I start with the spices. Rainbow sells herbs and spices in bulk and I'm curious to find out just how much I've been saving by buying only the amount I want, and not paying for the little jar it comes in. An inexplicable array of items are available only in non-organic forms. Organic cardomom pods are available, but bay leaves are not. Organic rosemary and thyme are available, but not sage. Cayenne? Organic. Chipotle (at $125/pound!), not. I can only imagine the cost of organic Chipotle powder.
.: Eating Organic on a Food Stamp Budget --> archive
I move through the sections filling in my sheet. An older gentleman stops me with a question: "You work here, yes?" I explain that I'm just marking prices.
I start loading my cart. Flour, barley, dried fruit, fresh fruit, green tea. I had planned to buy some strawberries since they're in season, but after considering the cost I put them back. I still don't know how far above or below my budget I'm running. I choose apples and valencia oranges instead, the cheapest fruits available.
At the checkout, disaster strikes. My bill is $81.80, enormous. Even after subtracting the costs of non-food items the bill comes to $59.70, much higher than I expected. Back at the car, I scan the receipt to find out what went wrong. Green tea. Organic green tea. The cheapest organic variety available is $68.25/pound. I have learned not to let the high cost per pound scare me when buying bulk herbs—an ounce or two of most things is affordable even at nominally high costs. But I guess I should have paid more attention this time. .17 pounds of green tea has cost me $11.60.
Breakfast: Coffee; Oatmeal (1)
Lunch: Risotto; Cherries
Dinner: Whole Wheat Pizza with mushrooms; Salad with Raspberry Vinaigrette Dressing; red wine (1), beer (1)
As far as the project goes, it will be fine. Much of my purchase price will be tallied against next week's food, and I can subtract the cost of unused tea at the end of the project. But people on limited incomes have to rely on the cash they have on hand. At the register, paying for groceries with a week's worth of food stamps, I would have had to start handing things back. Oh, I'm so sorry, I didn't bring enough money. Here, take the tea.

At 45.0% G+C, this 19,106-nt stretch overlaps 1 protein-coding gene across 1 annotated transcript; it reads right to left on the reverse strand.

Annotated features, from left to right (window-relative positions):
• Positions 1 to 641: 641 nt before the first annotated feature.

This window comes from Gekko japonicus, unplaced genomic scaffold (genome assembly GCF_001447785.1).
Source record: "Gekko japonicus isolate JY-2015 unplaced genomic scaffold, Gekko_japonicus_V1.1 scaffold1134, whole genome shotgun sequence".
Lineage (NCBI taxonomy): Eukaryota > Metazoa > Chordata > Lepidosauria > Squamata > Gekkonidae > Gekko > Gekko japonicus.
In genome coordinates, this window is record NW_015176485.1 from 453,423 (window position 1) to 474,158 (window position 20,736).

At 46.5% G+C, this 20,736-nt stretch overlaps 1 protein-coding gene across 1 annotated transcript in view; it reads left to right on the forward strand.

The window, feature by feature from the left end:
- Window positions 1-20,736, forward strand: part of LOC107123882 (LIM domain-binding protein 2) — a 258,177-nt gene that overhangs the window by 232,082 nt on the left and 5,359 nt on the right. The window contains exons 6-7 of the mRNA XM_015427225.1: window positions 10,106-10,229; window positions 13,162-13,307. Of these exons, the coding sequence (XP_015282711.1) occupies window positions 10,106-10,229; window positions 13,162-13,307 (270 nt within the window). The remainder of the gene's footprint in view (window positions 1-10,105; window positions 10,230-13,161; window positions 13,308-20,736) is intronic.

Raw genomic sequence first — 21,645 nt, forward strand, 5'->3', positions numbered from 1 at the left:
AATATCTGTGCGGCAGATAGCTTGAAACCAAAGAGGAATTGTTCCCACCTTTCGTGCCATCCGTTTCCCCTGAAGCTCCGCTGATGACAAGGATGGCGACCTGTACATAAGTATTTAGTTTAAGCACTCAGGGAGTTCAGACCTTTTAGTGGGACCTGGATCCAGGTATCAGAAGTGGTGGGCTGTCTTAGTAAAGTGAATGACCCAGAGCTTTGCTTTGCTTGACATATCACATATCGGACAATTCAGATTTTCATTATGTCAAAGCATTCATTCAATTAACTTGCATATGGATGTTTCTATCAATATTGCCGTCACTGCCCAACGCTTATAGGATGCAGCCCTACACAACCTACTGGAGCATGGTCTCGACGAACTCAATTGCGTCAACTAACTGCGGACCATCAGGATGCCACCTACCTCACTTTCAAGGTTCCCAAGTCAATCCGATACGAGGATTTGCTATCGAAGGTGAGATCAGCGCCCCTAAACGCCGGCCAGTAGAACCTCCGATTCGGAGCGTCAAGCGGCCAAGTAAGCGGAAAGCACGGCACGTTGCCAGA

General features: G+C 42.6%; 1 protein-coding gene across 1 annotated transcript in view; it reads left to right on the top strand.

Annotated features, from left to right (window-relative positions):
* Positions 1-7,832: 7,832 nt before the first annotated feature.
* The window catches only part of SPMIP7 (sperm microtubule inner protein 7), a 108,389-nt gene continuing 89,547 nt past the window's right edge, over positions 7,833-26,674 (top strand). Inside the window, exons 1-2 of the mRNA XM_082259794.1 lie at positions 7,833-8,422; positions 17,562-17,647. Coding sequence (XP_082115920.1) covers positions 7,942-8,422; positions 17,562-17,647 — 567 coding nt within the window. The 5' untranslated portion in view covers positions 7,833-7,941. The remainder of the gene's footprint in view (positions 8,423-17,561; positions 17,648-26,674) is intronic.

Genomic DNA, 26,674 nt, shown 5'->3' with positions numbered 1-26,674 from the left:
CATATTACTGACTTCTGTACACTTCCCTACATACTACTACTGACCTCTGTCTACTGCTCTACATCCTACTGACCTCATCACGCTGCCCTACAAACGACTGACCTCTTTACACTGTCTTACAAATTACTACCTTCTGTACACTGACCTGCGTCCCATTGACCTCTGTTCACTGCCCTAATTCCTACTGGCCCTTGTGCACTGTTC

On a limited budget, even with cash in hand, watching those items add up can be traumatic. I well remember, in my own bad old days, having to purchase some item like deodorant or tampons which would instantly eat up half my grocery budget. I couldn't do without the food; I couldn't do without the extra item. I would just have to pay.
Other times I would treat myself to an extravagance, green tea, say, though it wouldn't have been organic in those days. Even knowing it was a planned purchase, my stomach would knot up as the prices appeared, one after the other, on the register. I'd console myself with a reminder that it would last me for months, that I wouldn't need to buy it again for a very long time—and still my stomach would knot and my shoulders would ride to my ears with anxiety.
This became so ingrained for a time, I remember going to the grocery store with a boyfriend who was buying groceries and my stomach knotted up at the price he was going to pay.
Coffee and oatmeal for breakfast, leftover risotto and cherries for lunch, and a delicious homemade mushroom pizza and salad for dinner.
Friday total: $10.67. Remaining weekly allowance: $17.02. (Note that Friday's total includes a new half-gallon of milk for general use—$3.19—and a quart of milk for yogurt—$1.99.)
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